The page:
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Campaigning in a pandemic: Forget doorbelling, now there's Zooming

  • Updated
  • 2 min to read

If there’s one silver lining to running an election campaign during a pandemic, it’s efficiency.

With the large geographic size of the 16th Legislative District, connecting to voters from Dayton to Prosser takes hours by car, Senate candidate Danielle Garbe Reser said.

Instead she can now attend more events in one day virtually with the potential to reach more voters in a shorter period of time.

“This virtual approach has reduced our costs and is better for the environment, too,” the Democratic candidate said via email.

The face-to-face connection once synonymous with local campaigning has been replaced with online everything. COVID-19 has brought the virtualization of all things social, and local politics is no exception.

In outreach to local candidates from county to state races on how they’ve adapted to COVID-imposed restrictions, all of them said canvassing was the first campaign practice to go.

“We had hoped to be out knocking on doors all spring, so we have been calling voters instead,” Garbe Reser said.

Walla Walla County Commission Republican candidate Jenny Mayberry and 16th District Position 2 state representative candidate Carly Coburn, a Democratic Progressive in Pasco, said they had been looking forward to the door-knocking. Position 2 incumbent Rep. Skyler Rude, R-Walla Walla, had mixed feelings.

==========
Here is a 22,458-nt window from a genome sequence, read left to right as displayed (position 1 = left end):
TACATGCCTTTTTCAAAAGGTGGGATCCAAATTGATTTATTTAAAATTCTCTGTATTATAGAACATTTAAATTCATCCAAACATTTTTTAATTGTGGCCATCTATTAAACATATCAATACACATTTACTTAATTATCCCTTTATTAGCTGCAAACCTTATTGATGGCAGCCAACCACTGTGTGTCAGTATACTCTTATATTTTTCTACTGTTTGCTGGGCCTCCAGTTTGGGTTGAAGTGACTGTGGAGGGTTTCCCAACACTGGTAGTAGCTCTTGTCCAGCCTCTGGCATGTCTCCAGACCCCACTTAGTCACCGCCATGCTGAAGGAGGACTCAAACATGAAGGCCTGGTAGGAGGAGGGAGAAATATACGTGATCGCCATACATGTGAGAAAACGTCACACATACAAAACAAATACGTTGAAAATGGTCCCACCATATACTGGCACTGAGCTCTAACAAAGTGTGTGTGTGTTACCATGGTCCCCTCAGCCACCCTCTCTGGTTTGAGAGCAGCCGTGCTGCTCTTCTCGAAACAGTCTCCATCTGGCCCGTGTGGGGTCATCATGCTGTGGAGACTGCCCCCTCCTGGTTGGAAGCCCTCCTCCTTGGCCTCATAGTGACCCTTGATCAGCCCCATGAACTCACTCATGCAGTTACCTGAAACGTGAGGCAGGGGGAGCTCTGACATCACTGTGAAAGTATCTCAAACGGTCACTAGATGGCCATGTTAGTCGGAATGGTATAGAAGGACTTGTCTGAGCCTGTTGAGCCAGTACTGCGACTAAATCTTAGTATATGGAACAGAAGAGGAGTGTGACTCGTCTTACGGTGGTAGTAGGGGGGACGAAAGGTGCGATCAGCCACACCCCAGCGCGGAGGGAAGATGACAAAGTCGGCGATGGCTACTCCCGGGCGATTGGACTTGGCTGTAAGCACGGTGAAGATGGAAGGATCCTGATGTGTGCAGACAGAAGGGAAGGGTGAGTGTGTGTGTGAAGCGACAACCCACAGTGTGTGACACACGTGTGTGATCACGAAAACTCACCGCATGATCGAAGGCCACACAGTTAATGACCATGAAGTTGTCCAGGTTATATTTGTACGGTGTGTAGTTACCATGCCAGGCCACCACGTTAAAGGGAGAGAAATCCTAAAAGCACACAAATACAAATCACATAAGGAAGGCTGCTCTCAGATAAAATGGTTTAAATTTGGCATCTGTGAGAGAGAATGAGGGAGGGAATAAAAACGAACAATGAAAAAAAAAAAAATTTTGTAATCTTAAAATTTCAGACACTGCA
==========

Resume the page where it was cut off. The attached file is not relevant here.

“Honestly, I do not miss the labor-intensive aspect of door-knocking,” he said, remarking on the 5,000 doors his campaign reached in 2018. “But I do miss that personal interaction that happens on the doorstep.”

The now-ubiquitous Zoom — as it did for schools in the spring — has filled some of the appetite for face-to-face communication.

“Even though I can’t have someone host an in-person ‘house party,’ I can still have them host a ‘Zoom house party’ where I can speak and meet folks,” Coburn said in an email.

Still, the platform has left other candidates less satisfied.

“I do not think that Zoom is particularly effective to introduce a candidate to a large number of people,” Mike Mitchell, candidate for Walla Walla County Superior Court judge, wrote.

Mitchell, Coburn and Pos. 1 state representative candidate Mark Klicker, R-Walla Walla, highlighted their investments in a campaign website and Facebook page to spread information about their personal profiles and platforms.

Perry Dozier, a Republican candidate for state senate, spoke of his “One-on-One with Perry Dozier” videos on Facebook that let him replicate the intimacy once captured on doorsteps.

“We want to bring Perry into the conversation and interact with audience-submitted questions,” said Logan Dozier, the campaign’s communications director and son of the candidate.

As if the COVID-imposed campaign challenges weren’t enough, candidates have to contend with another restriction: advertising on social media platform Facebook. Facebook, the largest ad-seller in the country, banned political ads in Washington in late 2018 after the state attorney general sued the company for its failure to keep up with Washington’s uber strict campaign finance disclosure requirements.

Subsequently, local candidates that might have flocked to Facebook have steered their advertising resources elsewhere — including newspapers, Spanish-language radio, television and direct mail.

“The upside is knowing campaign dollars are being reinvested in 16th district communities, from Prosser to Dayton, by supporting local newspapers,” Rude said.